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The Nexus Implications of Teleworking

Over the past several weeks, state and local governments have issued a slew of “stay-in-place” or “shelter-in-place” orders mandating the closure of all “nonessential businesses” and requiring all persons to self-isolate. For most companies, this means that most, if not all, of their employees are required to work remotely. While telework has become a great way for businesses to protect their employees from the Coronavirus (COVID-19), it may also be exposing the businesses to taxation in states where they may not otherwise have sufficient nexus. This is because employees may be working remotely from states where a business does not otherwise have a presence. Under the traditional nexus rules, the employees’ work in these states would likely be sufficient to create nexus such that the states can tax the business. This seems unfair given that the federal, state and local governments are strongly encouraging individuals not to travel and to work remotely....

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Finishing SALT: September Wrap-Up & Looking at October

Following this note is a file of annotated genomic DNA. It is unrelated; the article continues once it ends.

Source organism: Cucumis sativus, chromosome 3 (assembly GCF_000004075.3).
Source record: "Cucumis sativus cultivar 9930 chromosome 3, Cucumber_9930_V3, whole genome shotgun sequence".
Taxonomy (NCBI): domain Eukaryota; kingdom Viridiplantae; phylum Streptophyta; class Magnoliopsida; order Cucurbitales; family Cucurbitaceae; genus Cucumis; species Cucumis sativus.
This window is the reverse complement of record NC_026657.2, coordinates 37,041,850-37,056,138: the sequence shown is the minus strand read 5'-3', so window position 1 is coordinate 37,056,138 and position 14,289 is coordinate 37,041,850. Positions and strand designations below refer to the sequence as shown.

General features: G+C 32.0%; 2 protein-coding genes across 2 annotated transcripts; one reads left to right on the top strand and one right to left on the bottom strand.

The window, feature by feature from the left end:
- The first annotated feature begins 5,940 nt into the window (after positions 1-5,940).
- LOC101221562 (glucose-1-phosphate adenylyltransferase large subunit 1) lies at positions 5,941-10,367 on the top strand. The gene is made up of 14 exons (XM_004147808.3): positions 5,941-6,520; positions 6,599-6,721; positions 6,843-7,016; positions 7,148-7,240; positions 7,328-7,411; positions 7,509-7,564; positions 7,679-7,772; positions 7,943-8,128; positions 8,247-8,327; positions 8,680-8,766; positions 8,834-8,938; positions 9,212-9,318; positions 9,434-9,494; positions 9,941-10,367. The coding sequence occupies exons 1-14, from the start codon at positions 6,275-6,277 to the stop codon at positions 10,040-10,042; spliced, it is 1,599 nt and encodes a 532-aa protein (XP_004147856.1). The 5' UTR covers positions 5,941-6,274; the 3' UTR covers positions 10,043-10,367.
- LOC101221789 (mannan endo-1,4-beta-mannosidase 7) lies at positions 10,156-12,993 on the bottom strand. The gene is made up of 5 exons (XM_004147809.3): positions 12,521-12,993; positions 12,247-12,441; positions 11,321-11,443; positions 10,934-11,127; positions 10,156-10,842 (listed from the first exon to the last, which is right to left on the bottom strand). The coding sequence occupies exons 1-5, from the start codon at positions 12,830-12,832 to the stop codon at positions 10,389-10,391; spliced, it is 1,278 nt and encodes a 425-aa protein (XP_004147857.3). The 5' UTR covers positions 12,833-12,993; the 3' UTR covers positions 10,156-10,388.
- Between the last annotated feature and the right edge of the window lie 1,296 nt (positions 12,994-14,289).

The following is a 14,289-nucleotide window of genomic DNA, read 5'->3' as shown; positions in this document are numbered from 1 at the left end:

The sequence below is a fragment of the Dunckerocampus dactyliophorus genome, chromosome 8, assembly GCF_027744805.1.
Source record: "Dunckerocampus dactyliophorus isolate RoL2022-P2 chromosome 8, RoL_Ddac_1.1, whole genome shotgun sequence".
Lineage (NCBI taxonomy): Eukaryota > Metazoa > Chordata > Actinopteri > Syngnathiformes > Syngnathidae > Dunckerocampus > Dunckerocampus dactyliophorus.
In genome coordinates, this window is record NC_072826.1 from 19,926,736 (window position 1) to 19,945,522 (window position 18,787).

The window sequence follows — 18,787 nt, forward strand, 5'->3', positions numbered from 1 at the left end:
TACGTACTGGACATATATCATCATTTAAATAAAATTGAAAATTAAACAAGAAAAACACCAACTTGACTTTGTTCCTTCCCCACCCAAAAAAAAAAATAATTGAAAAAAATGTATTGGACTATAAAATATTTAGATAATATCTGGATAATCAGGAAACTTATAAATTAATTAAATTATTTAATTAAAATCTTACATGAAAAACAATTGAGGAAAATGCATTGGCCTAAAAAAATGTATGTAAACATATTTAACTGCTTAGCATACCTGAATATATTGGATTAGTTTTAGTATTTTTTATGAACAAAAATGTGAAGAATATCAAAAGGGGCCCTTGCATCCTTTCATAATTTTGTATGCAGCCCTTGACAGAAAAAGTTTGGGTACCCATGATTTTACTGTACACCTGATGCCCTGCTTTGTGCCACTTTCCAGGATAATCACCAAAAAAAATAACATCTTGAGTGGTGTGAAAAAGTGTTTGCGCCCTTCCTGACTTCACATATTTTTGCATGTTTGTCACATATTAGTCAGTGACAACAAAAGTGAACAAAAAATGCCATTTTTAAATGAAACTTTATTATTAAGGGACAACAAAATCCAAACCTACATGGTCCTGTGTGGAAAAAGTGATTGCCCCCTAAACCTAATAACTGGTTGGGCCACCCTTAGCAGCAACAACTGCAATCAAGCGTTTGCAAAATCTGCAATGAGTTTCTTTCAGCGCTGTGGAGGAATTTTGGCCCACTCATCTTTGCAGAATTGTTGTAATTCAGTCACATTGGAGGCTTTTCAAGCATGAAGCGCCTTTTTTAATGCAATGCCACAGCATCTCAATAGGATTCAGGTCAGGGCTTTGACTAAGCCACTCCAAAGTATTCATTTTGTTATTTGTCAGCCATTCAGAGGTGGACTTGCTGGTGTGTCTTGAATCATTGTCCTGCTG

Top Hits You May Have Missed Illinois Department of Revenue Issues Post-Wayfair Guidance Implementing October 1 Economic Nexus Law Reform Pending for Illinois Captive Insurance Framework More States Respond to Federal Tax Reform Speaking Engagements in October: October 1, 2018: Steve Kranz spoke at the Institute for Professionals in Taxation (IPT) 2018 Sales & Use Tax Symposium in Indian Wells, CA regarding Preparing for and Winning Litigation of Sales Tax Cases at the Administrative, Trial and Appellate Levels. October 5, 2018: Peter Faber spoke at the ABA Tax Section in Atlanta, GA about the efforts by the states to circumvent the federal limitations on deducting state taxes. October 9, 2018: Peter Faber spoke at the NYC Department of Finance Seminar in New York, NY about the implications of federal tax reform for the city. October 10, 2018: Peter Faber spoke at the PLI Conference on Mergers and Acquisitions in New York, NY about the aspects of state...